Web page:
RRPL Summer Reads- The Chosen and The Beautiful

It’s finally June which means that summer is officially right around the corner! We will be counting down the days until the first day of summer, Sunday, June 20th, by sharing the books we are most excited to read in the months ahead. Each week you’ll get a look at titles that Rocky River Public Library staff can’t wait to dive into!

My first summer read pick is The Chosen and The Beautiful by Nghi Vo.

This book, just published yesterday (!) is a Best of Summer Pick for Time Magazine and a Most Anticipated Book of 2021 Pick for Oprah Magazine, so I’m definitely not the only person who has been looking forward to this title to hit bookshelves.

Nghi Vo’s debut novel The Chosen and the Beautiful reinvents the American classic story of The Great Gatsby through a queer, magical, immigrant lens. Reimagining Fitzgerald’s character Jordan Baker as a young, queer woman who was born in Vietnam and raised in white, American high society, Vo invites readers along for a fresh, imaginative look at this Gatsby woman. Jordan has money, education, invitations to the most exclusive parties of the Jazz Age, but is treated like an exotic attraction by her peers.

Vo, a Milwaukee-based author, whose previous works include the novellas Then the Tiger Came Down the Mountain and The Empress of Salt and Fortune, said in a recent interview that her early influences include Neil Gaiman, British fantasy writer Angela Carter, “The Talented Mr. Ripley” author Patricia Highsmith, and the popular podcast series “Welcome to Night Vale.”

As many students have had to throughout the years, I first read The Great Gatsby in my high school freshman English class, and wasn’t particularly impressed. I’ve re-read it since then and am a fan of Fitzgerald’s works now, but am very excited to read a modern, diverse voice such as Vo’s take on this well-known narrative. I also love magical realism and this new novel sounds like an amazing mash-up of some of my favorite literary elements!

What are some titles you are excited to read this summer? We’d love for you to share your titles with us this month in the comments! Happy reading!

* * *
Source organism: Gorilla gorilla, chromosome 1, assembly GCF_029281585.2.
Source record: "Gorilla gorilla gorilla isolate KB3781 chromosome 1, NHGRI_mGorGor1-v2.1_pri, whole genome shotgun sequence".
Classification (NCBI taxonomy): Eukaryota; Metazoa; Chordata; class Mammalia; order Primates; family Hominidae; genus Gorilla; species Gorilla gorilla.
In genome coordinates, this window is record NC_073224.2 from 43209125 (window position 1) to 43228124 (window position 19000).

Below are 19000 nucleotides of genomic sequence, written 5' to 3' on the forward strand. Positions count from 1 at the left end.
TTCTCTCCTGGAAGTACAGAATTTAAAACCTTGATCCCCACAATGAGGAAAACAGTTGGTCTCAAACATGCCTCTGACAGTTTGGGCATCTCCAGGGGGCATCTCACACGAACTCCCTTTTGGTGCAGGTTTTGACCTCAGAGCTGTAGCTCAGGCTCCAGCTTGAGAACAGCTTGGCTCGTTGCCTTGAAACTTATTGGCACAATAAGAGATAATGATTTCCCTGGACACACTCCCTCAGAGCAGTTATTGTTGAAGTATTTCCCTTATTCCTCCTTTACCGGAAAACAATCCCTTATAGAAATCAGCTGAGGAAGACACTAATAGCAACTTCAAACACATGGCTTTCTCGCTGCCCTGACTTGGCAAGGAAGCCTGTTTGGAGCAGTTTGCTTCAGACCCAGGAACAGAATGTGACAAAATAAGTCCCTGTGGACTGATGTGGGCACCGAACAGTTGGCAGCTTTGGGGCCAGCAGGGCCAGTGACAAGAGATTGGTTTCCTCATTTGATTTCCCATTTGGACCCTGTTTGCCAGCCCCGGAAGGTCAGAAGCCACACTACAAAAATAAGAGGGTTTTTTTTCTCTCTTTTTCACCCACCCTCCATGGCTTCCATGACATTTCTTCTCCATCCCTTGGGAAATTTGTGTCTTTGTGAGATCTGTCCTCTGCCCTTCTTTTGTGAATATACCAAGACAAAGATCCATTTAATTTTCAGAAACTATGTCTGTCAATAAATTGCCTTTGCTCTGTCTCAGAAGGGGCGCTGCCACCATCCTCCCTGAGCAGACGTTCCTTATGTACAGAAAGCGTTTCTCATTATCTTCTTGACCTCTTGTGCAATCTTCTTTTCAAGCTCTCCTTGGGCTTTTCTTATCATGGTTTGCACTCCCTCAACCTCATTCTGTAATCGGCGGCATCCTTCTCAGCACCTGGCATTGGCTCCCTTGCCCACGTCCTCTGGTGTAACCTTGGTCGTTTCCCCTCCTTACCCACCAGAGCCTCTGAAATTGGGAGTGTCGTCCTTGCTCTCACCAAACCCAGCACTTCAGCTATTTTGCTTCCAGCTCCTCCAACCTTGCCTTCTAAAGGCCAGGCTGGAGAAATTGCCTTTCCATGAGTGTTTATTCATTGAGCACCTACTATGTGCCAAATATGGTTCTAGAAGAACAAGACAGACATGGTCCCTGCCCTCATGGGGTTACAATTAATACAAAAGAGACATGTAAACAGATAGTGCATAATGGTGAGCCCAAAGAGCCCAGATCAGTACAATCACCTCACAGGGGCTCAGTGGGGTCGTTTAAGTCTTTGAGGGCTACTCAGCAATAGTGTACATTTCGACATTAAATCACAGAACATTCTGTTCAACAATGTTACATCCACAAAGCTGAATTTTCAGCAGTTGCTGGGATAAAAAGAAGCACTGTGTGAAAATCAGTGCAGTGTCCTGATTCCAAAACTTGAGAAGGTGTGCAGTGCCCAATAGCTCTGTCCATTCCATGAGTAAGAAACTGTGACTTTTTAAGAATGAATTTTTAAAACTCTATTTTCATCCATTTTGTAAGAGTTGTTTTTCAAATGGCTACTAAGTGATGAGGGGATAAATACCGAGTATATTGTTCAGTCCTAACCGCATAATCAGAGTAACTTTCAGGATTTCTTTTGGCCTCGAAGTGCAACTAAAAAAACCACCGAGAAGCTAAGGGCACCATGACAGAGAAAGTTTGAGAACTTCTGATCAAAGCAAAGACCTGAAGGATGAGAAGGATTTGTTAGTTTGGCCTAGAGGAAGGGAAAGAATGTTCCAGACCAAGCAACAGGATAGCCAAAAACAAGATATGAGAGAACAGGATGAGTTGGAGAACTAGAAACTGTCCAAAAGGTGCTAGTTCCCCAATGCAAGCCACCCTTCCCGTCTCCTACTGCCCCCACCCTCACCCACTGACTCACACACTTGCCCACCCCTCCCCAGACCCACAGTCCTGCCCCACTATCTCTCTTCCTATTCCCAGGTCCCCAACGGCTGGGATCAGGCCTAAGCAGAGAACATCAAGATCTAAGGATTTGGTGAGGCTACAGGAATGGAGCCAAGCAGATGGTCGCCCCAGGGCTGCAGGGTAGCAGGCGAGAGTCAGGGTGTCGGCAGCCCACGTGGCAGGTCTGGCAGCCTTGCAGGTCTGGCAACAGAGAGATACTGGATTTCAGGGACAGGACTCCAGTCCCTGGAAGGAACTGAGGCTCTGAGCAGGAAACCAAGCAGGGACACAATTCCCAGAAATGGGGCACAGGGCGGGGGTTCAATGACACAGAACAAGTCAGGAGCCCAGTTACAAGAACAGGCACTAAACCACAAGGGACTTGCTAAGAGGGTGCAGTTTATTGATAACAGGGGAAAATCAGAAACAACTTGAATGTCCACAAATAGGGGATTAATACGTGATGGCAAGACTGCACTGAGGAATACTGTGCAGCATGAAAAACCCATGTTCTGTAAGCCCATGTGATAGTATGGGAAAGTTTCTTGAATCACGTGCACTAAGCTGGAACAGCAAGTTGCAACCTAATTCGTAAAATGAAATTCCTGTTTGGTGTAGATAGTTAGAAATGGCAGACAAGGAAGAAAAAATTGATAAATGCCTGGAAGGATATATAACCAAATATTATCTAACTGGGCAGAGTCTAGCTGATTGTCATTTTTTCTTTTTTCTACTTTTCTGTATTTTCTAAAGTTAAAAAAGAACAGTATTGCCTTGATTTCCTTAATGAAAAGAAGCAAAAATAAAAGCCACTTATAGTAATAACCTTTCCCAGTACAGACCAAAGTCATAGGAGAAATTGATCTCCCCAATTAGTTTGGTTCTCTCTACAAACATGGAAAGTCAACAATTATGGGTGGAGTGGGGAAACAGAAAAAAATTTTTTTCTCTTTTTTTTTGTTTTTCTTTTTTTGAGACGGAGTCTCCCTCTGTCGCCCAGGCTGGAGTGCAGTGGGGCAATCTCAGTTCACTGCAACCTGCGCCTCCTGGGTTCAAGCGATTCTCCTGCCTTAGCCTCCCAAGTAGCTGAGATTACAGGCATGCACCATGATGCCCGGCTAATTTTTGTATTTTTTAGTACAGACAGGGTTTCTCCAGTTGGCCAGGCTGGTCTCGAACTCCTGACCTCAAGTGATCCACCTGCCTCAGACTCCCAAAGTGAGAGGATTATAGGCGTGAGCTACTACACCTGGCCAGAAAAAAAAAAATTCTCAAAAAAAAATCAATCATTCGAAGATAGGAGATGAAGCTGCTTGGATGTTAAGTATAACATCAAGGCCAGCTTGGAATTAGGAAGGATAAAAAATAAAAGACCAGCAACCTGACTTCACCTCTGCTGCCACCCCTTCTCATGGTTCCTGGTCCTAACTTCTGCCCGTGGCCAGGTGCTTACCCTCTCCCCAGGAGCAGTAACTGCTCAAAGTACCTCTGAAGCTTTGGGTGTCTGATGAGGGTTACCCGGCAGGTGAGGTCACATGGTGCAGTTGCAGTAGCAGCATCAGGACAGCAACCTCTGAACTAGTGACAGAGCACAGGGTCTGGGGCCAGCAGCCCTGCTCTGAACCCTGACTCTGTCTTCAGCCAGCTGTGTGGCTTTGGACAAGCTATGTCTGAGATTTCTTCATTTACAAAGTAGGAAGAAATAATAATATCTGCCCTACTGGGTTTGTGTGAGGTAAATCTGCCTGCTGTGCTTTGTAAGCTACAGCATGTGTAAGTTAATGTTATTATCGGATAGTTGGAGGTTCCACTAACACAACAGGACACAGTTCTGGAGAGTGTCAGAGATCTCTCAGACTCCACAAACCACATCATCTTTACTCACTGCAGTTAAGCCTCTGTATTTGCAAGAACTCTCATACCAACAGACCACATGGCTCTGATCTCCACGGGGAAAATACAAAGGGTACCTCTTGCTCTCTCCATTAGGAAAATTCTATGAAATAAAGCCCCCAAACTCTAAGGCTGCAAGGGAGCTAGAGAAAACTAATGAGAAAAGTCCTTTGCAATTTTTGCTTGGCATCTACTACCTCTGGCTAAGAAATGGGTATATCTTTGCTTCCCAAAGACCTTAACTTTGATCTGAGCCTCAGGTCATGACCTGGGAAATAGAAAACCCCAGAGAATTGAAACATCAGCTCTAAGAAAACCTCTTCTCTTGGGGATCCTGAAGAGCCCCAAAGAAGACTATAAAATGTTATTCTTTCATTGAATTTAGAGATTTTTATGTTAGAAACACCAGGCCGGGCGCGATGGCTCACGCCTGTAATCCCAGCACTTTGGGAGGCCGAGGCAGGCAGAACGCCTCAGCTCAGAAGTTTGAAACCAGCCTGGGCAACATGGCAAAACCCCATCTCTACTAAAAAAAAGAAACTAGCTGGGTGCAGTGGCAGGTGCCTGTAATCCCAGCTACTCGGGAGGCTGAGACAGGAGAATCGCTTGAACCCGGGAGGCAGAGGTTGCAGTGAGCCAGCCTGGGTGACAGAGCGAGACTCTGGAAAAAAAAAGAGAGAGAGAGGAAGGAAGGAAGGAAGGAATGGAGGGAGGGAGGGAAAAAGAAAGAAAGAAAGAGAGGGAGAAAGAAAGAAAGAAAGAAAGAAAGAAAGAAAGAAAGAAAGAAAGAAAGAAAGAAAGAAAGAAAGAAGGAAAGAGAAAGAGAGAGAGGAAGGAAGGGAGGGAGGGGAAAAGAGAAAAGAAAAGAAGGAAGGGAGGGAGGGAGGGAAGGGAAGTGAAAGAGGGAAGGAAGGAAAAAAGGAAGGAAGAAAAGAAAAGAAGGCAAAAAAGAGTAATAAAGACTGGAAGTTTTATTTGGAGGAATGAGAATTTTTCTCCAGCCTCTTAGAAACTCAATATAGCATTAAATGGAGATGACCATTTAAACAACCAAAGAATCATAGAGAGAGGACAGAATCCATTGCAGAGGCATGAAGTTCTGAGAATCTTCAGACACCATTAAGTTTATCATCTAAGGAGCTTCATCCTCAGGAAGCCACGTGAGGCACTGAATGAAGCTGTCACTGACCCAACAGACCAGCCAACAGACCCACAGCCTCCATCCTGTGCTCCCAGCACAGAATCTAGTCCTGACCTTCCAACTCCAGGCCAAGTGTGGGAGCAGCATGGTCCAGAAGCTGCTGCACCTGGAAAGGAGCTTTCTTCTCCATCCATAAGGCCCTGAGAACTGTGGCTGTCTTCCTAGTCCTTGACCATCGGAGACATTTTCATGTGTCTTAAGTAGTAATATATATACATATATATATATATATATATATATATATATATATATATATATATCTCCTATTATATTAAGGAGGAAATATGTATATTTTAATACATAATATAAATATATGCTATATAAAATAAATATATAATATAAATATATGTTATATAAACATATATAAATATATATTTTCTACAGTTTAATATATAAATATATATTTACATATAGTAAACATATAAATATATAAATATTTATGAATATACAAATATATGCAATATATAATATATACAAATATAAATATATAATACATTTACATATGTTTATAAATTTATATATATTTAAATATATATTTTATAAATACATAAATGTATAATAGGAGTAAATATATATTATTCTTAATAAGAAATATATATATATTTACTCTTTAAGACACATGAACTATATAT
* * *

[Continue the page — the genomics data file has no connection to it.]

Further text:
Discover@RRPL

The Kew Gardens Girls

by Posy Lovell

During WWI, women were hired to replace men who were serving in the military to work at Kew, the Royal Botanical Gardens in London. Not everyone was pleased with this decision including the Gardens’ foreman Mac. The women’s lesser wages for the same work as men reflected this attitude. Ivy Adams, an illiterate teenager from Hackney, and Louisa Taylor, escaping her abusive husband in Kent, were both hired. Bernie Yorke, a former school teacher and a Quaker was also hired. It is soon discovered that Bernie refuses to enlist and he becomes a target of the “white feather campaign”. Men out of uniform were given white feathers, often by Suffragettes hoping to shame them into enlisting. Because Bernie was a conscientious objector, he lost his job at Kew. Soon Lady Winifred (Win) Ramsay begins as a volunteer worker at Kew Gardens just to keep busy while her husband is in the Navy. The three women become fast friends as they fight for equal pay for women at Kew and as they support pregnant Ivy as she waits for Jim to return home from the war.

This debut novel is a mixture of friendship, romance, sadness and fight. It’s a treat for fans of historical fiction. For those interested in Kew Gardens, please enjoy a brief tour/history at https://www.youtube.com/watch?v=khOfA1JhLyg.

~Emma

Gretchen Berg COMING SOON – April 6th

You are cordially invited to author Gretchen Berg’s presentation of  The Operator.

Join us on Tuesday, April 6th from 7:00 – 8:00 pm.

Please register for the Zoom event at – 

https://rrpl.evanced.info/signup/EventDetails?EventId=26453&backTo=Calendar&startDate=2021/04/01

The early 1950’s in Wooster, Ohio is the setting for this debut novel. Vivian Dalton is a switchboard operator who has a penchant for eavesdropping on telephone conversations. The operators are not supposed to listen in on  conversations, but they all do. When a rumor about Vivian’s husband is discussed over the phone lines, it’s not fun anymore. Vivian needs to find out who is spreading the rumor and if there is any truth to it. Vivian does not confront her husband initially but attempts to discover the truth on her own. Has she been living a lie?

~Emma

New Books Tuesday @RRPL

Semanur’s off this week, so I get the fun task of letting you know what books are coming out today!

The Rose Code by Kate Quinn: Joining the elite Bletchley Park codebreaking team during World War II, three women from very different walks of life uncover a spy’s dangerous agenda against a backdrop of the royal wedding of Elizabeth and Philip.